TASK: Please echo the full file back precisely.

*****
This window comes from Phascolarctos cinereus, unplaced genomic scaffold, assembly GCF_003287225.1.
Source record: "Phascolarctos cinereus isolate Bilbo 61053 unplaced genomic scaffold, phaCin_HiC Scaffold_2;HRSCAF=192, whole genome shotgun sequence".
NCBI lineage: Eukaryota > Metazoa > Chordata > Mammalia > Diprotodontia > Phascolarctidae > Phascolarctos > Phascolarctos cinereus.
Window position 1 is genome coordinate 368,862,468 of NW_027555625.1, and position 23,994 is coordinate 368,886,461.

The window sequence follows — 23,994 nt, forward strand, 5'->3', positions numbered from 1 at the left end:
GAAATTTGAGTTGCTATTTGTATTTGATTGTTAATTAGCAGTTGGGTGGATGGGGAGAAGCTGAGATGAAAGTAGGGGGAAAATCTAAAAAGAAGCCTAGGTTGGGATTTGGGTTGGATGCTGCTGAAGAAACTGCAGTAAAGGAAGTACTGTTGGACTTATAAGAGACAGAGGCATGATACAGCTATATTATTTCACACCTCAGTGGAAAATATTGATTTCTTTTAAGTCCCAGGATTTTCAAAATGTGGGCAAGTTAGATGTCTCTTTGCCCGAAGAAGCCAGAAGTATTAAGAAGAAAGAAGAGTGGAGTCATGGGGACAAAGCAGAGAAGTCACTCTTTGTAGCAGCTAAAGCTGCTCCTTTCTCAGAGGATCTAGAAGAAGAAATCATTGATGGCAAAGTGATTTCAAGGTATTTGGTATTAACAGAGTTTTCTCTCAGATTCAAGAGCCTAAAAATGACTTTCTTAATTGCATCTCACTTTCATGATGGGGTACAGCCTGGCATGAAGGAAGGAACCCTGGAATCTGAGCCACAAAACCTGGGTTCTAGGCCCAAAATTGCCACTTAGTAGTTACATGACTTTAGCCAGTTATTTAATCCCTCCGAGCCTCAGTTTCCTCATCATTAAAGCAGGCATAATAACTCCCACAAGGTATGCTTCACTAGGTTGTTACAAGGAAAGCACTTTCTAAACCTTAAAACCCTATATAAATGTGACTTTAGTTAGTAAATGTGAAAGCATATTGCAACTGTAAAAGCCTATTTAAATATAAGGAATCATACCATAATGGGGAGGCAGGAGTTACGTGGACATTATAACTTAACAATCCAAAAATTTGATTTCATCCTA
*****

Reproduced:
This window comes from Phascolarctos cinereus, unplaced genomic scaffold, assembly GCF_003287225.1.
Source record: "Phascolarctos cinereus isolate Bilbo 61053 unplaced genomic scaffold, phaCin_HiC Scaffold_2;HRSCAF=192, whole genome shotgun sequence".
NCBI lineage: Eukaryota > Metazoa > Chordata > Mammalia > Diprotodontia > Phascolarctidae > Phascolarctos > Phascolarctos cinereus.
Window position 1 is genome coordinate 368,862,468 of NW_027555625.1, and position 23,994 is coordinate 368,886,461.

The window sequence follows — 23,994 nt, forward strand, 5'->3', positions numbered from 1 at the left end:
GAAATTTGAGTTGCTATTTGTATTTGATTGTTAATTAGCAGTTGGGTGGATGGGGAGAAGCTGAGATGAAAGTAGGGGGAAAATCTAAAAAGAAGCCTAGGTTGGGATTTGGGTTGGATGCTGCTGAAGAAACTGCAGTAAAGGAAGTACTGTTGGACTTATAAGAGACAGAGGCATGATACAGCTATATTATTTCACACCTCAGTGGAAAATATTGATTTCTTTTAAGTCCCAGGATTTTCAAAATGTGGGCAAGTTAGATGTCTCTTTGCCCGAAGAAGCCAGAAGTATTAAGAAGAAAGAAGAGTGGAGTCATGGGGACAAAGCAGAGAAGTCACTCTTTGTAGCAGCTAAAGCTGCTCCTTTCTCAGAGGATCTAGAAGAAGAAATCATTGATGGCAAAGTGATTTCAAGGTATTTGGTATTAACAGAGTTTTCTCTCAGATTCAAGAGCCTAAAAATGACTTTCTTAATTGCATCTCACTTTCATGATGGGGTACAGCCTGGCATGAAGGAAGGAACCCTGGAATCTGAGCCACAAAACCTGGGTTCTAGGCCCAAAATTGCCACTTAGTAGTTACATGACTTTAGCCAGTTATTTAATCCCTCCGAGCCTCAGTTTCCTCATCATTAAAGCAGGCATAATAACTCCCACAAGGTATGCTTCACTAGGTTGTTACAAGGAAAGCACTTTCTAAACCTTAAAACCCTATATAAATGTGACTTTAGTTAGTAAATGTGAAAGCATATTGCAACTGTAAAAGCCTATTTAAATATAAGGAATCATACCATAATGGGGAGGCAGGAGTTACGTGGACATTATAACTTAACAATCCAAAAATTTGATTTCATCCTA